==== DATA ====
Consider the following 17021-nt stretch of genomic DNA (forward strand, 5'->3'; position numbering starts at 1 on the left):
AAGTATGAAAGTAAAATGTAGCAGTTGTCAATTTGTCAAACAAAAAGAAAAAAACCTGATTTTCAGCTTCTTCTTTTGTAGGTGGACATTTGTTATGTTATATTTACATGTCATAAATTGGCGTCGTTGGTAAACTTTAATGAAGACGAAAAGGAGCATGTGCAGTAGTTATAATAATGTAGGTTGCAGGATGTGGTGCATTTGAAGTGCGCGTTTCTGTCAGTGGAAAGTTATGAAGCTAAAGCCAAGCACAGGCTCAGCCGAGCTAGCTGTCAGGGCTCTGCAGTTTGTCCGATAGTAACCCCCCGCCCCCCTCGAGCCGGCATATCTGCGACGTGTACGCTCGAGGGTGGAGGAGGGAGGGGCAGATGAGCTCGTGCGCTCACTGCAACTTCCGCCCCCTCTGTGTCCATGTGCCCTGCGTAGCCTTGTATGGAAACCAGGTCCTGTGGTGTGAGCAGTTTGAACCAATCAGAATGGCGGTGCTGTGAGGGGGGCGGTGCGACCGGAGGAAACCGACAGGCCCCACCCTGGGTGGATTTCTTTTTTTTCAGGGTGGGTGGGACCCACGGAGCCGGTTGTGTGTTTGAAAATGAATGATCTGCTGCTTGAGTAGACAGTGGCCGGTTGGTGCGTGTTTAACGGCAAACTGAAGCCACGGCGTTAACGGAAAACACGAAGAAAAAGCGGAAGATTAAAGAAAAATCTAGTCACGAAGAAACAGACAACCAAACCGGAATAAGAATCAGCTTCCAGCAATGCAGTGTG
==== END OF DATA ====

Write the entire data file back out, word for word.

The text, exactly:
Consider the following 17021-nt stretch of genomic DNA (forward strand, 5'->3'; position numbering starts at 1 on the left):
AAGTATGAAAGTAAAATGTAGCAGTTGTCAATTTGTCAAACAAAAAGAAAAAAACCTGATTTTCAGCTTCTTCTTTTGTAGGTGGACATTTGTTATGTTATATTTACATGTCATAAATTGGCGTCGTTGGTAAACTTTAATGAAGACGAAAAGGAGCATGTGCAGTAGTTATAATAATGTAGGTTGCAGGATGTGGTGCATTTGAAGTGCGCGTTTCTGTCAGTGGAAAGTTATGAAGCTAAAGCCAAGCACAGGCTCAGCCGAGCTAGCTGTCAGGGCTCTGCAGTTTGTCCGATAGTAACCCCCCGCCCCCCTCGAGCCGGCATATCTGCGACGTGTACGCTCGAGGGTGGAGGAGGGAGGGGCAGATGAGCTCGTGCGCTCACTGCAACTTCCGCCCCCTCTGTGTCCATGTGCCCTGCGTAGCCTTGTATGGAAACCAGGTCCTGTGGTGTGAGCAGTTTGAACCAATCAGAATGGCGGTGCTGTGAGGGGGGCGGTGCGACCGGAGGAAACCGACAGGCCCCACCCTGGGTGGATTTCTTTTTTTTCAGGGTGGGTGGGACCCACGGAGCCGGTTGTGTGTTTGAAAATGAATGATCTGCTGCTTGAGTAGACAGTGGCCGGTTGGTGCGTGTTTAACGGCAAACTGAAGCCACGGCGTTAACGGAAAACACGAAGAAAAAGCGGAAGATTAAAGAAAAATCTAGTCACGAAGAAACAGACAACCAAACCGGAATAAGAATCAGCTTCCAGCAATGCAGTGTG